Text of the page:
Terrariums – An Old Idea Revisited

Being a gardener of a certain age, I have seen garden trends come and go. Terrariums were all the rage in the 70’s but fell out of favor through the 80’s.  Now, they are making a resurgence and are more beautiful than ever due to an ever-widening availability of spectacular plants.  Assembling a terrarium is a great multi-generational afternoon activity and a wonderful way to introduce children to gardening.

In simplest terms, a terrarium is a transparent glass or plastic container planted as a garden. Growing plants in glass containers date back 2,500 years to the Greeks.  However, scholars credit the modern versions to a 19th century physician, N.B. Ward.  He was interested in growing different types of ferns and found the greatest success when he inadvertently planted some in a glass jar.  “Wardian cases,” as they came to be called, were the means of transporting plant specimens back and forth from Europe and the New World.

Fish bowls, brandy snifters, bottles, or any clear glass container make great terrariums. You can purchase special terrarium containers, but most thrift stores offer a wide variety of substitutes at a greatly reduced price.  Frosted or colored glass is not suitable since it filters light and is unsuitable for plant growth.  The opening should be large enough to enable you to manipulate the material during planting.  A traditional terrarium will have a cover; clear plastic wrap will work if glass is not available.  Open containers with a large opening will work, but will require more watering.  Open terrariums do tend to have less problems with disease.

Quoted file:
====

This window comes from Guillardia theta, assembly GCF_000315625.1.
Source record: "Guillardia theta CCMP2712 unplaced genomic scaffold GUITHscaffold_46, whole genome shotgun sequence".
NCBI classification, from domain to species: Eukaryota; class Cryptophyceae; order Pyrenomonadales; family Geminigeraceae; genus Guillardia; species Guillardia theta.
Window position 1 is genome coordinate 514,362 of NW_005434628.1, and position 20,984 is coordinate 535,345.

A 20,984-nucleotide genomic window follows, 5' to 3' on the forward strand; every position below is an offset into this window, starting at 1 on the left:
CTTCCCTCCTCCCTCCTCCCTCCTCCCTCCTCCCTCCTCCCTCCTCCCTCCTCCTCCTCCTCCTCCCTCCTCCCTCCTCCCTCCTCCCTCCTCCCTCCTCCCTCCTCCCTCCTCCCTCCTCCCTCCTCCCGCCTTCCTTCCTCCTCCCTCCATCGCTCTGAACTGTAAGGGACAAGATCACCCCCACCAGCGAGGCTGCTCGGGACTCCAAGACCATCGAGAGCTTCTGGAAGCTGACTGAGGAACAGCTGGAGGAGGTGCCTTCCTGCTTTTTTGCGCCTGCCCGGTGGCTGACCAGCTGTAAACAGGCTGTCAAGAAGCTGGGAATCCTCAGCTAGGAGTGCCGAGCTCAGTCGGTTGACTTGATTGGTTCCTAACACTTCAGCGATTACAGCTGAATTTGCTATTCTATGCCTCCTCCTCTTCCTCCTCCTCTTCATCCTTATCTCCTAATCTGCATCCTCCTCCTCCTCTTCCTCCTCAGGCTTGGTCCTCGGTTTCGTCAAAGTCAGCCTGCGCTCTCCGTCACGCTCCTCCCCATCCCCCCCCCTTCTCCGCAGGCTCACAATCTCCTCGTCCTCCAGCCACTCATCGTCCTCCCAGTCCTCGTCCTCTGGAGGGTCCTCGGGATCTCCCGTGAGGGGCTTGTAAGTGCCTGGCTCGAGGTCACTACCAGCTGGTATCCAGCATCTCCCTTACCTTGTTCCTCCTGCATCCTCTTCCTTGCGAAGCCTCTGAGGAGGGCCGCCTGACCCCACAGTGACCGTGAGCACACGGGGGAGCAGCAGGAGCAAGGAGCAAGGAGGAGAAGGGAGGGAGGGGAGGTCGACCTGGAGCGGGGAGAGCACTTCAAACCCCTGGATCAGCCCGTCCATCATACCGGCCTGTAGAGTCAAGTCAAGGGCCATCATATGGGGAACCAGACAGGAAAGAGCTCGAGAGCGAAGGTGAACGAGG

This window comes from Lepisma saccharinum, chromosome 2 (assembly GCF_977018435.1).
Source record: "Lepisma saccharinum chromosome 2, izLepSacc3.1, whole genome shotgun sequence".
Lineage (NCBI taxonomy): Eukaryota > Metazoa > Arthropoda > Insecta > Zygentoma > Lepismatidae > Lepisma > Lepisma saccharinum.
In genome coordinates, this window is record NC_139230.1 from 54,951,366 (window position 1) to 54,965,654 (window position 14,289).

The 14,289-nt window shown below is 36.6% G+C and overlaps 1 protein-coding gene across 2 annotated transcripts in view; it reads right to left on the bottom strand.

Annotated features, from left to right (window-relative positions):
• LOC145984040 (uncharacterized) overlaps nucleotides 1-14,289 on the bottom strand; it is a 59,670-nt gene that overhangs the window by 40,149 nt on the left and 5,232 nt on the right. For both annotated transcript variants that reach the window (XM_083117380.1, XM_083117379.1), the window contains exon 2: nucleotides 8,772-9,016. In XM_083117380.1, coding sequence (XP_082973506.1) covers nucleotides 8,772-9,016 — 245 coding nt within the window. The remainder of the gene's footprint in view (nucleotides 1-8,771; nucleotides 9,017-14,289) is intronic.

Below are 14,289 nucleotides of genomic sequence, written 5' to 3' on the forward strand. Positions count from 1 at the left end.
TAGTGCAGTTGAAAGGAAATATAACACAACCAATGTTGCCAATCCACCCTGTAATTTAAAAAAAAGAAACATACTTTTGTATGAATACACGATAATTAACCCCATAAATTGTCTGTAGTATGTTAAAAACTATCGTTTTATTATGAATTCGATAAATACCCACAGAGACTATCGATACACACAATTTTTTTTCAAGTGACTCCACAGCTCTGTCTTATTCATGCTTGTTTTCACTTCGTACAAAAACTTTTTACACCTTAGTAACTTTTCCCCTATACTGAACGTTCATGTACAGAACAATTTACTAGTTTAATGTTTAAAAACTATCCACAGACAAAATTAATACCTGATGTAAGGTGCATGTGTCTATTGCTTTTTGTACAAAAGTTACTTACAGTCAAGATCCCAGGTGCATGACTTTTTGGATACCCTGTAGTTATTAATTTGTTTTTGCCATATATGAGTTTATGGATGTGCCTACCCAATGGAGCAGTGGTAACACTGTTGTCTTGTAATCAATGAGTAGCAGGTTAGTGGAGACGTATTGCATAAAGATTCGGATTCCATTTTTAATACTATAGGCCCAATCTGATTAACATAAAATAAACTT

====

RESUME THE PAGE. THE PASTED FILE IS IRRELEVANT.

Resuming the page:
Begin by sterilizing your container. Wash it in hot soapy water, run it through a dishwasher cycle, or wash with a 1:15 bleach/water solution.  In all cases, rinse thoroughly.

Assemble your materials. Commercial potting soil or African violet potting soil are both good choices.  In addition, you will need some small gravel (pea gravel), horticultural charcoal, and sheet or sphagnum moss.  Since you are working in a small space use of a kitchen spoon, dowel, tongs, or a rod with a wire loop on the bottom will help you place plants.

When choosing plants, make sure they are disease and insect free. Some plants suited for terrariums are: creeping fig (Ficus pumila), ivy, (Hedera helix), ribbon plant (Dracaena sanderiana), bromeliads, (Cryptanthus, Billbergia, Aechmea species), prayer plants (Maranta species), miniature peperomia, (Peperomia specie), and African violet, (Saintpaulia ionantha).  Unless you are planting an open container, avoid succulents and cacti because of the high humidity.

Begin your terrarium with a 1–3 inch layer of gravel at the bottom. Sprinkle about one-half inch of charcoal on top of the gravel and cover with moss.  Now, add the soil until approximately one-fourth to one-third of the container is filled with drainage material/soil.  Make sure there is a minimum of 1 ½ inches of soil.

Using your tools, make small holes in the soil and insert the plants. Pat the soil around the roots.  Add rocks, pieces of wood, and other small accessories to enhance your terrarium.

After planting, mist the garden to clean off the plants and settle the soil. Leave the cover off until the leaves are dry, then replace it.  A closed container will only need water a few times per year.  Check periodically for rot, disease, or overgrown plants.  Remove or trim any troublesome plants.

Terrariums usually last about a year. At that point, they need to be refreshed, rebuilt, and possibly completely redesigned.


Carol Shirk

Certified Master Gardener

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